Rise in number of COVID-19 deaths in may be due to change in how PA is reporting cases and deaths

Written by on April 22, 2020

Rise in number of COVID-19 deaths in may be due to change in how PA is reporting cases and deaths

By Tyler Pratt

April 22, 2020

A worker verifies a coronavirus drive-thru testing appointment at a Vehicle Emissions Inspection Program (VEIP) station in Curtis Bay, Md., Wednesday, April 1, 2020. Maryland opened three drive-thru testing sites for residents who are symptomatic or at high risk of complications from COVID-19. The tests are offered at three vehicle emissions testing sites in Anne Arundel, Charles and Harford counties. (AP Photo/Susan Walsh)

The number of cases of COVID-19 in the state is nearing 35,000. And the number of deaths has risen sharply. As WLVR’s Tyler Pratt reports, that increase may be due to a change in how Pennsylvania’s health department is now reporting cases and deaths of COVID-19.

Not everyone who contracts or even dies from coronavirus in Pennsylvania is tested for the virus. Because of extremely limited test supplies, the state has shifted how it’s tallying those statistics. 

According to the state more than 1,500 people have died from the virus so far — and 360 of those are probable cases.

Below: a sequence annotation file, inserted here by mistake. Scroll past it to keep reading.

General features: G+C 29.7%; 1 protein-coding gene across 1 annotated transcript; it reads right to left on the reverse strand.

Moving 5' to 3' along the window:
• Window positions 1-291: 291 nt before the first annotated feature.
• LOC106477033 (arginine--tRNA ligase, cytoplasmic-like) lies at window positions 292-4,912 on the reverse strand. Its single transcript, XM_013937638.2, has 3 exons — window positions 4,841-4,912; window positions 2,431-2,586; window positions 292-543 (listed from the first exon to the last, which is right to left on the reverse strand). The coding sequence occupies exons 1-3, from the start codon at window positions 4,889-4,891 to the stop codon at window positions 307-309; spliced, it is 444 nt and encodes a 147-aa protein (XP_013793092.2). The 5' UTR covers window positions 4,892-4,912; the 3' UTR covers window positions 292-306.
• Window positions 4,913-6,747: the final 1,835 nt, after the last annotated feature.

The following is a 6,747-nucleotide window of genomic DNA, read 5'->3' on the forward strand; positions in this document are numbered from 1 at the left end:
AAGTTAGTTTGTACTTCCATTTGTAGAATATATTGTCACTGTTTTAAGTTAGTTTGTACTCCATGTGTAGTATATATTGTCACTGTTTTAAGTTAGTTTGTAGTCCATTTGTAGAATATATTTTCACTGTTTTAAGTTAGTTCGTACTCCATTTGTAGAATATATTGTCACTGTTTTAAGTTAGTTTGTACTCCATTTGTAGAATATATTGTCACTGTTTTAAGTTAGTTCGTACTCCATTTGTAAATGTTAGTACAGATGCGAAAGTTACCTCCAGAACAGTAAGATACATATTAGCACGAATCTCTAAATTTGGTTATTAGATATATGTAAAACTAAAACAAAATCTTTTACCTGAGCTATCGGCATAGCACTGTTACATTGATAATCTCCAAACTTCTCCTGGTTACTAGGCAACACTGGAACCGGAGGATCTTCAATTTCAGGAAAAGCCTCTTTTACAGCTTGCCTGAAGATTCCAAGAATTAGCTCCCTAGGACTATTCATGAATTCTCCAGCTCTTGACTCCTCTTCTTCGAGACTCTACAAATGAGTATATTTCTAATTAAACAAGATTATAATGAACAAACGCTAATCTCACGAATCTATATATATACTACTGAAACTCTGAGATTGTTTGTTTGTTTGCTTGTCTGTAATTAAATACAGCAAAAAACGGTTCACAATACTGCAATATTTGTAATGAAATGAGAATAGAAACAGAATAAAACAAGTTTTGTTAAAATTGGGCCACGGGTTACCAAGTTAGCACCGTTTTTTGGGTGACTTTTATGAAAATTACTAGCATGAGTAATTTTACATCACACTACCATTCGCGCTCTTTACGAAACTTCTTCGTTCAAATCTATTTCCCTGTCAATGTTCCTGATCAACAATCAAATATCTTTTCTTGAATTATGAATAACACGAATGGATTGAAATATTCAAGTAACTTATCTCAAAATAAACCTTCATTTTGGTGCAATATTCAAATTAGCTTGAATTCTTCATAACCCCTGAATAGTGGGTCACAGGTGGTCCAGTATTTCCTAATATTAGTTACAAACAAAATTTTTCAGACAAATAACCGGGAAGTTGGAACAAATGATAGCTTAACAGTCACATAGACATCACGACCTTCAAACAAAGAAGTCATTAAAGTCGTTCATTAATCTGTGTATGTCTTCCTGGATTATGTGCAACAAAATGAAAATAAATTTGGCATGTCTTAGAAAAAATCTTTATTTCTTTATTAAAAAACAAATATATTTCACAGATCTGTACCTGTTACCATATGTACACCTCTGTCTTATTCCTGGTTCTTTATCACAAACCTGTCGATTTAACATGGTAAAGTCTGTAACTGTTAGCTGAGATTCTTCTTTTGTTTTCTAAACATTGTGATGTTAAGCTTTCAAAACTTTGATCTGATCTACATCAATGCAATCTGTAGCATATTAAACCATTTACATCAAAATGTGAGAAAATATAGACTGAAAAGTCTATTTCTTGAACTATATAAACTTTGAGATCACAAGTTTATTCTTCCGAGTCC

Health secretary Dr. Rachel Levine says a probable death means the person died from what appeared to be COVID-19. 

“Over the weekend we announced an increase in our total death totals, because we have worked to reconcile several different reporting systems to get the most accurate picture possible,” said Levine.

Levine says adding in probable cases, and deaths, to state totals falls in line with how epidemiologists have tracked infectious illnesses in other outbreaks. And she says it’s highly likely that far more people have the virus than are showing up as confirmed positives.

An estimated 25% of people with COVID-19 may not have any symptoms at all.


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